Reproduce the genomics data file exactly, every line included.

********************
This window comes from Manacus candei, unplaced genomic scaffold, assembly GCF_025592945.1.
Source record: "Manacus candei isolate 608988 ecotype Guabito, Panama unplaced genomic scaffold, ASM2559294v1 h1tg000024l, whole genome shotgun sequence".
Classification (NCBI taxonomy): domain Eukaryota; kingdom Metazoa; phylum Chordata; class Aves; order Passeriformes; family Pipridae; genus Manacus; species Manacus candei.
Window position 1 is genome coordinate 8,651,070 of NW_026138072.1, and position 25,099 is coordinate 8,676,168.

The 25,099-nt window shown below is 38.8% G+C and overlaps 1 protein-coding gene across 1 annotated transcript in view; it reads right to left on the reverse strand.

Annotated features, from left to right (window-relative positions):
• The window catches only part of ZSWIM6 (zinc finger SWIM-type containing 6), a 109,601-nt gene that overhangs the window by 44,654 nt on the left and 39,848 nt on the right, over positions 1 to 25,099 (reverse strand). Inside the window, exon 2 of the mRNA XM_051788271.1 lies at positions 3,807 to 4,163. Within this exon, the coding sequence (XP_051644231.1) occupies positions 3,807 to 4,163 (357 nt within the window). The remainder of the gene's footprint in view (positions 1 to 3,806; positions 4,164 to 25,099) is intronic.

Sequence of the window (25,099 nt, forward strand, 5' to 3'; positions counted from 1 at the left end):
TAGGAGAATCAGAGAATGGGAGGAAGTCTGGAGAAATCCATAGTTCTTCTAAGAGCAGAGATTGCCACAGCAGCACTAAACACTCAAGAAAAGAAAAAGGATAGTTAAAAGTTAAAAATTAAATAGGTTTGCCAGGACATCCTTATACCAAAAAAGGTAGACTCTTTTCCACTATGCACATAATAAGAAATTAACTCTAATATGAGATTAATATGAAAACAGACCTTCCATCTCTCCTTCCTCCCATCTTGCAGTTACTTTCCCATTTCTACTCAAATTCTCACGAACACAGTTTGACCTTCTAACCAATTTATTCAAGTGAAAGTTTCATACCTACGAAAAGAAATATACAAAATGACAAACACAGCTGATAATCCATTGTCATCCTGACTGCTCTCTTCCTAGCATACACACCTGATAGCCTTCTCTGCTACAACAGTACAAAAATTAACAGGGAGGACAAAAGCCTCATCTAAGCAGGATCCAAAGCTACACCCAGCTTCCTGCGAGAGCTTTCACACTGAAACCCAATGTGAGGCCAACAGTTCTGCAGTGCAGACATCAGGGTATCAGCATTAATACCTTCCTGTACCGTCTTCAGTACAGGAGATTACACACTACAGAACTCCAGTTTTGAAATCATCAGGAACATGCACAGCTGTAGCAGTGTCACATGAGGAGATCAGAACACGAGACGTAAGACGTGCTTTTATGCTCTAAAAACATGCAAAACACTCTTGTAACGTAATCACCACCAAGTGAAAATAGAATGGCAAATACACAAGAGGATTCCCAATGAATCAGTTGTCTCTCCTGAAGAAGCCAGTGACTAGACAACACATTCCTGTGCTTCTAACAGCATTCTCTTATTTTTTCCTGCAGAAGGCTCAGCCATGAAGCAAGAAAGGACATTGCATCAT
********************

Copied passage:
This window comes from Manacus candei, unplaced genomic scaffold, assembly GCF_025592945.1.
Source record: "Manacus candei isolate 608988 ecotype Guabito, Panama unplaced genomic scaffold, ASM2559294v1 h1tg000024l, whole genome shotgun sequence".
Classification (NCBI taxonomy): domain Eukaryota; kingdom Metazoa; phylum Chordata; class Aves; order Passeriformes; family Pipridae; genus Manacus; species Manacus candei.
Window position 1 is genome coordinate 8,651,070 of NW_026138072.1, and position 25,099 is coordinate 8,676,168.

The 25,099-nt window shown below is 38.8% G+C and overlaps 1 protein-coding gene across 1 annotated transcript in view; it reads right to left on the reverse strand.

Annotated features, from left to right (window-relative positions):
• The window catches only part of ZSWIM6 (zinc finger SWIM-type containing 6), a 109,601-nt gene that overhangs the window by 44,654 nt on the left and 39,848 nt on the right, over positions 1 to 25,099 (reverse strand). Inside the window, exon 2 of the mRNA XM_051788271.1 lies at positions 3,807 to 4,163. Within this exon, the coding sequence (XP_051644231.1) occupies positions 3,807 to 4,163 (357 nt within the window). The remainder of the gene's footprint in view (positions 1 to 3,806; positions 4,164 to 25,099) is intronic.

Sequence of the window (25,099 nt, forward strand, 5' to 3'; positions counted from 1 at the left end):
TAGGAGAATCAGAGAATGGGAGGAAGTCTGGAGAAATCCATAGTTCTTCTAAGAGCAGAGATTGCCACAGCAGCACTAAACACTCAAGAAAAGAAAAAGGATAGTTAAAAGTTAAAAATTAAATAGGTTTGCCAGGACATCCTTATACCAAAAAAGGTAGACTCTTTTCCACTATGCACATAATAAGAAATTAACTCTAATATGAGATTAATATGAAAACAGACCTTCCATCTCTCCTTCCTCCCATCTTGCAGTTACTTTCCCATTTCTACTCAAATTCTCACGAACACAGTTTGACCTTCTAACCAATTTATTCAAGTGAAAGTTTCATACCTACGAAAAGAAATATACAAAATGACAAACACAGCTGATAATCCATTGTCATCCTGACTGCTCTCTTCCTAGCATACACACCTGATAGCCTTCTCTGCTACAACAGTACAAAAATTAACAGGGAGGACAAAAGCCTCATCTAAGCAGGATCCAAAGCTACACCCAGCTTCCTGCGAGAGCTTTCACACTGAAACCCAATGTGAGGCCAACAGTTCTGCAGTGCAGACATCAGGGTATCAGCATTAATACCTTCCTGTACCGTCTTCAGTACAGGAGATTACACACTACAGAACTCCAGTTTTGAAATCATCAGGAACATGCACAGCTGTAGCAGTGTCACATGAGGAGATCAGAACACGAGACGTAAGACGTGCTTTTATGCTCTAAAAACATGCAAAACACTCTTGTAACGTAATCACCACCAAGTGAAAATAGAATGGCAAATACACAAGAGGATTCCCAATGAATCAGTTGTCTCTCCTGAAGAAGCCAGTGACTAGACAACACATTCCTGTGCTTCTAACAGCATTCTCTTATTTTTTCCTGCAGAAGGCTCAGCCATGAAGCAAGAAAGGACATTGCATCAT